It’s no secret that we love our historical sites here in Nebraska. A big portion of our collective recreation time is spent visiting the places that played big roles in our state’s history. Nebraska has a total of
20 designated National Historic Landmarks and countless other slightly less official historic landmarks – these are 10 of the “official” ones everyone definitely needs to see.
1. Arbor Lodge State Historical Park, Nebraska City
J. Sterling Morton, secretary of agriculture under President Grover Cleveland, built this 52-room mansion to resemble the White House. Morton was the founder of Arbor Day and a champion of agriculture. The entire estate is open for visitation, and tours of the mansion are available for a fee.
2. Ash Hollow State Historical Park, Lewellen
This panhandle park features two main attractions: Ash Hollow Cave and Windlass Hill. The historic cave was occupied by several distinct cultures over a period of some 1,500 years thanks to its ideal location near water and hunting grounds. Windlass Hill was a landmark on the Oregon-California Trail that marked the entrance to the North Platte River valley. Ash Hollow was also the site of a battle between the U.S. Army and a band of Brule Lakota in 1855.
Today, Ash Hollow State Park features a visitors center, a paved walking path, and an old sod house along with some incredibly beautiful scenery.
3. Boys Town
The birthplace of the famous non-profit children's welfare organization is now an historic site where you can learn about Father Flanagan's early efforts to improve the lives of troubled children.
4. Captain Meriwether Lewis Dredge, Brownville
Named for one half of the famed due Lewis and Clark, the side-wheel steam-powered dredge was used starting in the 1930s to maintain the Missouri River's navigability. In 1976, the U.S. Army Corps of Engineers gifted the dredge to the Nebraska State Historical Society. Today it sits on dry land in Brownville and houses the Museum of Missouri River History, which is more interesting than it might sound.
5. Fort Atkinson, Fort Calhoun
This fort was the first U.S. Army post built west of the Missouri River, and it has been credited as the very first town in what is now Nebraska. Inhabited from 1819 to 1827, the fort had all of the services and conveniences of any frontier town. The fort buildings at the modern site are reconstructions of the originals. This is a fun place to experience some Nebraska history first-hand.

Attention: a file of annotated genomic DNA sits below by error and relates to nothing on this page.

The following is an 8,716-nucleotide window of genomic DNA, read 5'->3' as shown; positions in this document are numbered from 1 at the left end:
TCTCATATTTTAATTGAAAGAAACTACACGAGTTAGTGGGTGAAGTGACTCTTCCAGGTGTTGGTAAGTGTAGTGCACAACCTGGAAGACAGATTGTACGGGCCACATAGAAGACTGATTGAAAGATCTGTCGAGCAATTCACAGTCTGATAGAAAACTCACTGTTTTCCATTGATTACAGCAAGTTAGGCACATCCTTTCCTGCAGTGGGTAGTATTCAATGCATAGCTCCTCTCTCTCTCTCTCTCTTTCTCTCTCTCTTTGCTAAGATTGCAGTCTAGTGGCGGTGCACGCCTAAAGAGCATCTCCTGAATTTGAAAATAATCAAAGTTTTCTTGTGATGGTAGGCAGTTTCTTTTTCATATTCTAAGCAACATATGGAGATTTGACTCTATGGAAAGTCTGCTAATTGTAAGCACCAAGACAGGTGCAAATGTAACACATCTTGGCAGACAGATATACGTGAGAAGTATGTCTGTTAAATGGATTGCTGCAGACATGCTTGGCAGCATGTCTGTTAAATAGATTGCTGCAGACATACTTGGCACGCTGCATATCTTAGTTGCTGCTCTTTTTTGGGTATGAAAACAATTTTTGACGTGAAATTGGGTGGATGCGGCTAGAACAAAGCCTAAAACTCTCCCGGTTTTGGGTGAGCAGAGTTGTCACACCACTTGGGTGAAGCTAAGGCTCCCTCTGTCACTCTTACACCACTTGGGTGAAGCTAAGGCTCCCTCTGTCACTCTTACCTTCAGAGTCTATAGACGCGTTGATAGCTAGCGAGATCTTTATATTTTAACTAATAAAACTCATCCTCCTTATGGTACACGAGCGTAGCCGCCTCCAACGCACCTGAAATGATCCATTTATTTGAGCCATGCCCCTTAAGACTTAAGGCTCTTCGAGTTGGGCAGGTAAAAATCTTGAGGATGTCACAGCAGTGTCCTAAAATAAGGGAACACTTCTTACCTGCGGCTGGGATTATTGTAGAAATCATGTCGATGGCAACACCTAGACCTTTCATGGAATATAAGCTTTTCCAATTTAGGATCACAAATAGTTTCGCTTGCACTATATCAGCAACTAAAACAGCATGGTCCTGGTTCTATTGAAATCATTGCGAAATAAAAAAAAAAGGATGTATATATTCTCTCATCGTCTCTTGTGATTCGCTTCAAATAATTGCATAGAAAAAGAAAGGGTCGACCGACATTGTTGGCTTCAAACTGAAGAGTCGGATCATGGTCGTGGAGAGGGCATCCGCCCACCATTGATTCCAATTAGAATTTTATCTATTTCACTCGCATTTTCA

6. Fort Robinson, near Crawford
This former Army fort in the Pine Ridge region played an important role in the struggles between the U.S. Army and the Native Americans who inhabited the area. Crazy Horse surrendered and was killed here in 1877, and the fort later housed the first all-black unit, the Buffalo Soldiers. There is so much more history at Fort Robinson than we can squeeze in here, so it's best to visit the site and learn all about it while enjoying a day out in one of Nebraska's most beautiful regions.
7. Nebraska State Capitol Building, Lincoln
The state capitol building is a magnificent piece of architecture designed by Bertram G. Goodhue. The interior is full of gorgeous murals, tile mosaics, and historic chambers. It's a one-of-a-kind experience that every Nebraskan should have at least once. Even if you aren't an architecture fan, this building and its grounds are very impressive.
8. Robidoux Pass, near Gering
Comfortable resting places were few and far between on the Oregon Trail, so the trading post at Robidoux Pass - a natural opening through the bluffs - was a welcome sight to thousands of emigrants. The trading post was abandoned after another, easier gap was opened. The buildings at the site are all reconstructed and provide a great look at Nebraska life in the Oregon Trail days. You'll have to venture to the nearby Scotts Bluff National Monument to read up on Robidoux Pass, but since you're in the area already you should definitely be visiting both places anyway.
9. Susan LaFlesche Picotte Hospital, Walthill
Dr. Susan Flesche Picotte was the first Native American doctor. This hospital was the first developed for Native Americans on a reservation that was funded privately with no government money thanks to the doctor's tireless fundraising efforts. Although it hasn't been used as a hospital since the 1940s, it has been in continuous use in various capacities since then. It is currently the home of Mi'Jhu'Wi Ministries which provides services to people on the Omaha reservation.
10. Willa Cather House, Red Cloud
This historic house is where the famed Nebraska writer lived as a child. Her experiences here and in the surrounding area provided inspiration for her books about prairie life. Much of the town is dedicated to memorializing Cather, with several tours leading visitors through various buildings.
These are just a sampling of the historic places to visit in Nebraska; many more are of equal significance and interest but aren’t (yet) designated by the federal government as such. Have you visited all of these landmarks? Which was your favorite? Share your stories in the comments.
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